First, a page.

Former Wolves captain Mike Bailey has been diagnosed with dementia.
Bailey made 436 appearances for Wolves, scoring 25 goals. He captained the club when they reached the 1972 UEFA Cup final and won the League Cup in 1974.
The 78-year-old also played for Charlton Athletic, who he later managed, and won two caps for England.
His family decided to make his diagnosis public in a bid to highlight the ongoing issues and support investigations around the number of ex-footballers suffering from dementia.
Bailey is chairman of the Wolves Former Players’ Association. Its vice-chairman, former Wolves striker John Richards, described Bailey as a “magnificent player and inspirational leader”.
Richards said: “We share in the sadness that many people will feel that Mike has been diagnosed with dementia and send our love and best wishes to his wife Barbara and the whole Bailey family.
“We are also inspired once again by Mike that he and the family have decided to take the courageous decision to make this diagnosis public, in the hope of highlighting the issue further at a time when so many former footballers are being affected by this terrible disease.
“The Wolves Former Players’ Association are fully behind all of the work being done by people like Dawn Astle and so many others to encourage further research into the condition, and to support all those players who have been affected and their families.
“Myself and several other former players are in regular contact with Mike, Barbara and the family, and I spoke to them over the weekend to say that we will continue to offer all of our love and support in any way that we can.”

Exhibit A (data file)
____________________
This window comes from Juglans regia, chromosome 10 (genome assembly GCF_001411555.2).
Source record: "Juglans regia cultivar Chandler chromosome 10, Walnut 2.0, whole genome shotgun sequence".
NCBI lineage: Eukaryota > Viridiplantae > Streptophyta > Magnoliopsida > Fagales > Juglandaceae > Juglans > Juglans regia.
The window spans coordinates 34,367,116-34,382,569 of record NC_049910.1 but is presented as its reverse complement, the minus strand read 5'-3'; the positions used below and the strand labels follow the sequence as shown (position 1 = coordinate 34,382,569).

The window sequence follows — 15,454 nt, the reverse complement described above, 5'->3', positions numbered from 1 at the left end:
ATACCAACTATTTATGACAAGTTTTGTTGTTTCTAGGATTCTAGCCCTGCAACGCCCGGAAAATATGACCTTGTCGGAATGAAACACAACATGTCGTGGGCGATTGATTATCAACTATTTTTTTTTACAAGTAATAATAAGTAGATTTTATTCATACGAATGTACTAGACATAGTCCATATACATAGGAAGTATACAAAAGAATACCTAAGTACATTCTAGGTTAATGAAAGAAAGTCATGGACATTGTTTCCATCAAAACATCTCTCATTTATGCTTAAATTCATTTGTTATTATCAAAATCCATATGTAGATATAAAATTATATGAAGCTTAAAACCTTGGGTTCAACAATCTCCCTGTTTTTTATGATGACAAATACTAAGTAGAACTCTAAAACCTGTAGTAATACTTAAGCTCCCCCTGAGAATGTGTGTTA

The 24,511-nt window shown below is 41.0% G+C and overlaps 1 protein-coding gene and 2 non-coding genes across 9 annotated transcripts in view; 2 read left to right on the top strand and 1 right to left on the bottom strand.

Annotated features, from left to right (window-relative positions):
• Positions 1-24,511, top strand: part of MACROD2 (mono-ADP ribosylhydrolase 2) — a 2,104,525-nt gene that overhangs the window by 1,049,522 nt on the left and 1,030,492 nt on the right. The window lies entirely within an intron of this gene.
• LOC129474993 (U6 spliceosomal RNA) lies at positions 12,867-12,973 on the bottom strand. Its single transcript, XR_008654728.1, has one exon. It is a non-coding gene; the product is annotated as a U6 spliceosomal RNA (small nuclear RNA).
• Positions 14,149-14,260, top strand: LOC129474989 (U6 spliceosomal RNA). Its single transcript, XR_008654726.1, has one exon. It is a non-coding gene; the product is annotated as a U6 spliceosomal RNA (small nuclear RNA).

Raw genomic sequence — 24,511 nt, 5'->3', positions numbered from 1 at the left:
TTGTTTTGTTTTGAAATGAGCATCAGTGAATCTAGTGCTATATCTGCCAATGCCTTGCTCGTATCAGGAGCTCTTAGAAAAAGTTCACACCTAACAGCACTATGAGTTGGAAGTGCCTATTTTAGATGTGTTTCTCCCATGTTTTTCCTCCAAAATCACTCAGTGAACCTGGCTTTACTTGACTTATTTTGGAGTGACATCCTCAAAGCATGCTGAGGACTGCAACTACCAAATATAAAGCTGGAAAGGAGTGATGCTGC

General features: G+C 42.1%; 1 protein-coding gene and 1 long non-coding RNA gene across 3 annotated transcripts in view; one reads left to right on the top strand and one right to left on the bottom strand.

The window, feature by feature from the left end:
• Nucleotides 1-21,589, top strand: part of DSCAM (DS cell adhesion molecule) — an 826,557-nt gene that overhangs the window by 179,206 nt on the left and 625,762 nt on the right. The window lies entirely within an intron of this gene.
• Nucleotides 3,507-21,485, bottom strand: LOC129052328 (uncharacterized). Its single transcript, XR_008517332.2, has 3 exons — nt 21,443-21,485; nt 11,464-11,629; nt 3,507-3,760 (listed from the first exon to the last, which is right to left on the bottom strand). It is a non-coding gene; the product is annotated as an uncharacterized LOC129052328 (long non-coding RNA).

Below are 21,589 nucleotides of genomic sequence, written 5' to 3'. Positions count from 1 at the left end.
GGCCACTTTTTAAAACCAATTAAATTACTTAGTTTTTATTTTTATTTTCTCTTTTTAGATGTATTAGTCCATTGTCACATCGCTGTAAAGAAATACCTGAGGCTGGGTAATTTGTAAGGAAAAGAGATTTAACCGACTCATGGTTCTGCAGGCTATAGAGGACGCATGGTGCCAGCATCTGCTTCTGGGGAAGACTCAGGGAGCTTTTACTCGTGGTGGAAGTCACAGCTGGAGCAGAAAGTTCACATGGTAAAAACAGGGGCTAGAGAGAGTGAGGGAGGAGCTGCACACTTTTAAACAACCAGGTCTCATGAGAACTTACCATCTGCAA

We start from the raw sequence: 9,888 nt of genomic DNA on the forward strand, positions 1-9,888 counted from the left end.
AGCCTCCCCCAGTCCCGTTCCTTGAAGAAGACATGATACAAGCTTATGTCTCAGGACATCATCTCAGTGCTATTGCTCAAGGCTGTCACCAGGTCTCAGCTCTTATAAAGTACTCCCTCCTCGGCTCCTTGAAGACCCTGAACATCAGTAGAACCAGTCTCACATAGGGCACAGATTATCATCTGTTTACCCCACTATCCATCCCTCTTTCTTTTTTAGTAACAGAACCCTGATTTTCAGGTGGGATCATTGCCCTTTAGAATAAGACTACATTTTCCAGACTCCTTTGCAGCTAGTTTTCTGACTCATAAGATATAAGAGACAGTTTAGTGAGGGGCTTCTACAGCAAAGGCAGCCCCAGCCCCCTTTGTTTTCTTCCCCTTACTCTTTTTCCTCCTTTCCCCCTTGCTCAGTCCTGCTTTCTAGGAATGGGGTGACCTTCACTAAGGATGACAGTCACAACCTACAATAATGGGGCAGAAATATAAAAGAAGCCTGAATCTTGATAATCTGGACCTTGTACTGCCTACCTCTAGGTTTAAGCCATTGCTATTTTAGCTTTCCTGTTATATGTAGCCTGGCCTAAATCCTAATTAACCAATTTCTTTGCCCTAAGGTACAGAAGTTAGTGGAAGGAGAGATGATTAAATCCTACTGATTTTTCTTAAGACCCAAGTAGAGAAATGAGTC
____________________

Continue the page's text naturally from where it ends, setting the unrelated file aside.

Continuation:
England 1966 World Cup-winner Nobby Stiles passed away last month following a long battle with dementia.
His former England team-mates Jack Charlton, Martin Peters and Ray Wilson also battled against the disease before their deaths.
Charlton’s brother, Sir Bobby, has recently been diagnosed with the illness.
The Professional Footballers’ Association (PFA) has called for restrictions on heading in training and says a game-wide strategy is urgently needed for dealing with dementia and neurodegenerative diseases in football.
It has asked for clubs, leagues and the Football Association to create a coordinated strategy to measure, monitor and adapt training, identifying protections that can make a difference to the long-term health of players.
The FA is promising to invest in research to determine whether there is a link between heading the ball and brain injury diseases. The governing body’s guidance is that children under the age of 12 should not be heading the ball.